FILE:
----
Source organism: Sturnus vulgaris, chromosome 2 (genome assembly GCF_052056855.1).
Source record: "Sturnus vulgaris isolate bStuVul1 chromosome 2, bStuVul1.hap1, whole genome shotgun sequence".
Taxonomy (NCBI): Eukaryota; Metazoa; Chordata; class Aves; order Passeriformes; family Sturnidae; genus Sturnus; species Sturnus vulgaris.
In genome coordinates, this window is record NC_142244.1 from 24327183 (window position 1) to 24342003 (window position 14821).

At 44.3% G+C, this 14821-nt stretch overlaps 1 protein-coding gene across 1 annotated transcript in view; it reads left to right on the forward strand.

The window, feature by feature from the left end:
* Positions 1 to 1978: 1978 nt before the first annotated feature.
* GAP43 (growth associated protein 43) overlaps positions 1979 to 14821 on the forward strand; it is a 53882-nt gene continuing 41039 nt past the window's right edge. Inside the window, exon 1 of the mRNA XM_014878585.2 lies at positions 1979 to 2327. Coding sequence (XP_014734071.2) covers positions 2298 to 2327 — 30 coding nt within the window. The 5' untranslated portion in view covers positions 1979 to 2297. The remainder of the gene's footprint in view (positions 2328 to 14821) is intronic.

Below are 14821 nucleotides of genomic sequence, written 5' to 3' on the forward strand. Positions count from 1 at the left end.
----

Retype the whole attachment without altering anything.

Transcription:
Source organism: Sturnus vulgaris, chromosome 2 (genome assembly GCF_052056855.1).
Source record: "Sturnus vulgaris isolate bStuVul1 chromosome 2, bStuVul1.hap1, whole genome shotgun sequence".
Taxonomy (NCBI): Eukaryota; Metazoa; Chordata; class Aves; order Passeriformes; family Sturnidae; genus Sturnus; species Sturnus vulgaris.
In genome coordinates, this window is record NC_142244.1 from 24327183 (window position 1) to 24342003 (window position 14821).

At 44.3% G+C, this 14821-nt stretch overlaps 1 protein-coding gene across 1 annotated transcript in view; it reads left to right on the forward strand.

The window, feature by feature from the left end:
* Positions 1 to 1978: 1978 nt before the first annotated feature.
* GAP43 (growth associated protein 43) overlaps positions 1979 to 14821 on the forward strand; it is a 53882-nt gene continuing 41039 nt past the window's right edge. Inside the window, exon 1 of the mRNA XM_014878585.2 lies at positions 1979 to 2327. Coding sequence (XP_014734071.2) covers positions 2298 to 2327 — 30 coding nt within the window. The 5' untranslated portion in view covers positions 1979 to 2297. The remainder of the gene's footprint in view (positions 2328 to 14821) is intronic.

Below are 14821 nucleotides of genomic sequence, written 5' to 3' on the forward strand. Positions count from 1 at the left end.